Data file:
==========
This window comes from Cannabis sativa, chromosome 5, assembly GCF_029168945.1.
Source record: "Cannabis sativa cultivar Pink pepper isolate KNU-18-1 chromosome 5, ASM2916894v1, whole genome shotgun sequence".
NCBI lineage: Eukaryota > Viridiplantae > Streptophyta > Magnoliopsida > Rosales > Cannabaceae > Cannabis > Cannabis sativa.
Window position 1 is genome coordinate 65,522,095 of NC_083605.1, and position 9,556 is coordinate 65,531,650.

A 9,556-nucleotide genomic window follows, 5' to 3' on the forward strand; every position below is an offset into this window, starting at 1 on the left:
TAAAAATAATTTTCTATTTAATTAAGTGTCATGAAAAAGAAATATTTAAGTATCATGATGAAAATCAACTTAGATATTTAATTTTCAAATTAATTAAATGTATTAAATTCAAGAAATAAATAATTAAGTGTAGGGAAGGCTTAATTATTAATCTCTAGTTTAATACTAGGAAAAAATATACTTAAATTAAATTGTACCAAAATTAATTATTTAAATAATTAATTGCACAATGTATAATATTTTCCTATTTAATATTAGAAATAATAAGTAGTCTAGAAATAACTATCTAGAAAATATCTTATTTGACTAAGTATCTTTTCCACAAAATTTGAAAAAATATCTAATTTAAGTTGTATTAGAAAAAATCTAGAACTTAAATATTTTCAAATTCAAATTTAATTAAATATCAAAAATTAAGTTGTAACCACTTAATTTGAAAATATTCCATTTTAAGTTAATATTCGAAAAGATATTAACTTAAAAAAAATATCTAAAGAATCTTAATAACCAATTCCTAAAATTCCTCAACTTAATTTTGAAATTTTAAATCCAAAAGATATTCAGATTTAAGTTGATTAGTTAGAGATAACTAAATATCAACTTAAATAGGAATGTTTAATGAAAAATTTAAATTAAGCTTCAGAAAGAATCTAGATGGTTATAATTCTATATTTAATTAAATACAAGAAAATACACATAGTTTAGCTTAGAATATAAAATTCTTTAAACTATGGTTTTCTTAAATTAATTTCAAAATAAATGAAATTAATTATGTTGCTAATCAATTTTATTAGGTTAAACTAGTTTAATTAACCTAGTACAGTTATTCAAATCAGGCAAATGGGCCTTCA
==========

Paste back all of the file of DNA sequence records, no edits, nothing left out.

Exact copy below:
This window comes from Cannabis sativa, chromosome 5, assembly GCF_029168945.1.
Source record: "Cannabis sativa cultivar Pink pepper isolate KNU-18-1 chromosome 5, ASM2916894v1, whole genome shotgun sequence".
NCBI lineage: Eukaryota > Viridiplantae > Streptophyta > Magnoliopsida > Rosales > Cannabaceae > Cannabis > Cannabis sativa.
Window position 1 is genome coordinate 65,522,095 of NC_083605.1, and position 9,556 is coordinate 65,531,650.

A 9,556-nucleotide genomic window follows, 5' to 3' on the forward strand; every position below is an offset into this window, starting at 1 on the left:
TAAAAATAATTTTCTATTTAATTAAGTGTCATGAAAAAGAAATATTTAAGTATCATGATGAAAATCAACTTAGATATTTAATTTTCAAATTAATTAAATGTATTAAATTCAAGAAATAAATAATTAAGTGTAGGGAAGGCTTAATTATTAATCTCTAGTTTAATACTAGGAAAAAATATACTTAAATTAAATTGTACCAAAATTAATTATTTAAATAATTAATTGCACAATGTATAATATTTTCCTATTTAATATTAGAAATAATAAGTAGTCTAGAAATAACTATCTAGAAAATATCTTATTTGACTAAGTATCTTTTCCACAAAATTTGAAAAAATATCTAATTTAAGTTGTATTAGAAAAAATCTAGAACTTAAATATTTTCAAATTCAAATTTAATTAAATATCAAAAATTAAGTTGTAACCACTTAATTTGAAAATATTCCATTTTAAGTTAATATTCGAAAAGATATTAACTTAAAAAAAATATCTAAAGAATCTTAATAACCAATTCCTAAAATTCCTCAACTTAATTTTGAAATTTTAAATCCAAAAGATATTCAGATTTAAGTTGATTAGTTAGAGATAACTAAATATCAACTTAAATAGGAATGTTTAATGAAAAATTTAAATTAAGCTTCAGAAAGAATCTAGATGGTTATAATTCTATATTTAATTAAATACAAGAAAATACACATAGTTTAGCTTAGAATATAAAATTCTTTAAACTATGGTTTTCTTAAATTAATTTCAAAATAAATGAAATTAATTATGTTGCTAATCAATTTTATTAGGTTAAACTAGTTTAATTAACCTAGTACAGTTATTCAAATCAGGCAAATGGGCCTTCA